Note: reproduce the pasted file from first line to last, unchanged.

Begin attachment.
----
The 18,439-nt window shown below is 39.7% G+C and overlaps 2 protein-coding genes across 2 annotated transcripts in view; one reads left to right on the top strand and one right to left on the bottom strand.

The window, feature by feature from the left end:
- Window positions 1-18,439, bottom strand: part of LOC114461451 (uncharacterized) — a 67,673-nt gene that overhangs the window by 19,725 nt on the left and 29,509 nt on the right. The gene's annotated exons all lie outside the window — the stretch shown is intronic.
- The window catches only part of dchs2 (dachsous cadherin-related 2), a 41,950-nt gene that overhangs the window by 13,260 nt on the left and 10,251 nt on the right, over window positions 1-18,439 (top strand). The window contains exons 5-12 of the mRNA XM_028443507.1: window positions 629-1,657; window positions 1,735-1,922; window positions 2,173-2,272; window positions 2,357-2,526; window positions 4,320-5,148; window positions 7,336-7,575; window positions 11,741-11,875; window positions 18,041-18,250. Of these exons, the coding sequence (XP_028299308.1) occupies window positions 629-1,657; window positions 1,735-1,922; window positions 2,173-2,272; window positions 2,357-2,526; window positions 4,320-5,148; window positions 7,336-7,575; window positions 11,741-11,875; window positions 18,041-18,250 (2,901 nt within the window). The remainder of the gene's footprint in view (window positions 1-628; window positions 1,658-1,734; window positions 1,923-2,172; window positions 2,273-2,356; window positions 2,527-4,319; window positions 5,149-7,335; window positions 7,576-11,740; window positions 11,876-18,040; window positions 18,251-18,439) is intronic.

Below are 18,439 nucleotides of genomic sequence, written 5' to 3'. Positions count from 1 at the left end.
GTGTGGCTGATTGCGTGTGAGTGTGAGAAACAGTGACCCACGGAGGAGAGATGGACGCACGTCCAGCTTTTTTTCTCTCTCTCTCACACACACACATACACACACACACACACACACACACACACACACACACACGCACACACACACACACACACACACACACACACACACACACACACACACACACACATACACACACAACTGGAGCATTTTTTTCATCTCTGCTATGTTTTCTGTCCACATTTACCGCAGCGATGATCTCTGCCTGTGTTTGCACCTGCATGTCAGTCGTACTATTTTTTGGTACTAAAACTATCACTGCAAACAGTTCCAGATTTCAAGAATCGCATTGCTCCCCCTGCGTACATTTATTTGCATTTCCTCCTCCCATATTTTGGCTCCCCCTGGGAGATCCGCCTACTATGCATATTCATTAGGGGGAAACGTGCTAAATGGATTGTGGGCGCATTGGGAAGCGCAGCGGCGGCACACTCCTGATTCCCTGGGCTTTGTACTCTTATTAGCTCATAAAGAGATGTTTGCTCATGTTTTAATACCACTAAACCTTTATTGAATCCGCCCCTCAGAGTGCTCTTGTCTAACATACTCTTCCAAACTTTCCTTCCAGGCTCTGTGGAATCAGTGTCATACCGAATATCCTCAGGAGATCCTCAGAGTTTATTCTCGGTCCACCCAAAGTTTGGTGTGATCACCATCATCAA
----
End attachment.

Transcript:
The 18,439-nt window shown below is 39.7% G+C and overlaps 2 protein-coding genes across 2 annotated transcripts in view; one reads left to right on the top strand and one right to left on the bottom strand.

The window, feature by feature from the left end:
- Window positions 1-18,439, bottom strand: part of LOC114461451 (uncharacterized) — a 67,673-nt gene that overhangs the window by 19,725 nt on the left and 29,509 nt on the right. The gene's annotated exons all lie outside the window — the stretch shown is intronic.
- The window catches only part of dchs2 (dachsous cadherin-related 2), a 41,950-nt gene that overhangs the window by 13,260 nt on the left and 10,251 nt on the right, over window positions 1-18,439 (top strand). The window contains exons 5-12 of the mRNA XM_028443507.1: window positions 629-1,657; window positions 1,735-1,922; window positions 2,173-2,272; window positions 2,357-2,526; window positions 4,320-5,148; window positions 7,336-7,575; window positions 11,741-11,875; window positions 18,041-18,250. Of these exons, the coding sequence (XP_028299308.1) occupies window positions 629-1,657; window positions 1,735-1,922; window positions 2,173-2,272; window positions 2,357-2,526; window positions 4,320-5,148; window positions 7,336-7,575; window positions 11,741-11,875; window positions 18,041-18,250 (2,901 nt within the window). The remainder of the gene's footprint in view (window positions 1-628; window positions 1,658-1,734; window positions 1,923-2,172; window positions 2,273-2,356; window positions 2,527-4,319; window positions 5,149-7,335; window positions 7,576-11,740; window positions 11,876-18,040; window positions 18,251-18,439) is intronic.

Below are 18,439 nucleotides of genomic sequence, written 5' to 3'. Positions count from 1 at the left end.
GTGTGGCTGATTGCGTGTGAGTGTGAGAAACAGTGACCCACGGAGGAGAGATGGACGCACGTCCAGCTTTTTTTCTCTCTCTCTCACACACACACATACACACACACACACACACACACACACACACACACACACGCACACACACACACACACACACACACACACACACACACACACACACACACACACATACACACACAACTGGAGCATTTTTTTCATCTCTGCTATGTTTTCTGTCCACATTTACCGCAGCGATGATCTCTGCCTGTGTTTGCACCTGCATGTCAGTCGTACTATTTTTTGGTACTAAAACTATCACTGCAAACAGTTCCAGATTTCAAGAATCGCATTGCTCCCCCTGCGTACATTTATTTGCATTTCCTCCTCCCATATTTTGGCTCCCCCTGGGAGATCCGCCTACTATGCATATTCATTAGGGGGAAACGTGCTAAATGGATTGTGGGCGCATTGGGAAGCGCAGCGGCGGCACACTCCTGATTCCCTGGGCTTTGTACTCTTATTAGCTCATAAAGAGATGTTTGCTCATGTTTTAATACCACTAAACCTTTATTGAATCCGCCCCTCAGAGTGCTCTTGTCTAACATACTCTTCCAAACTTTCCTTCCAGGCTCTGTGGAATCAGTGTCATACCGAATATCCTCAGGAGATCCTCAGAGTTTATTCTCGGTCCACCCAAAGTTTGGTGTGATCACCATCATCAA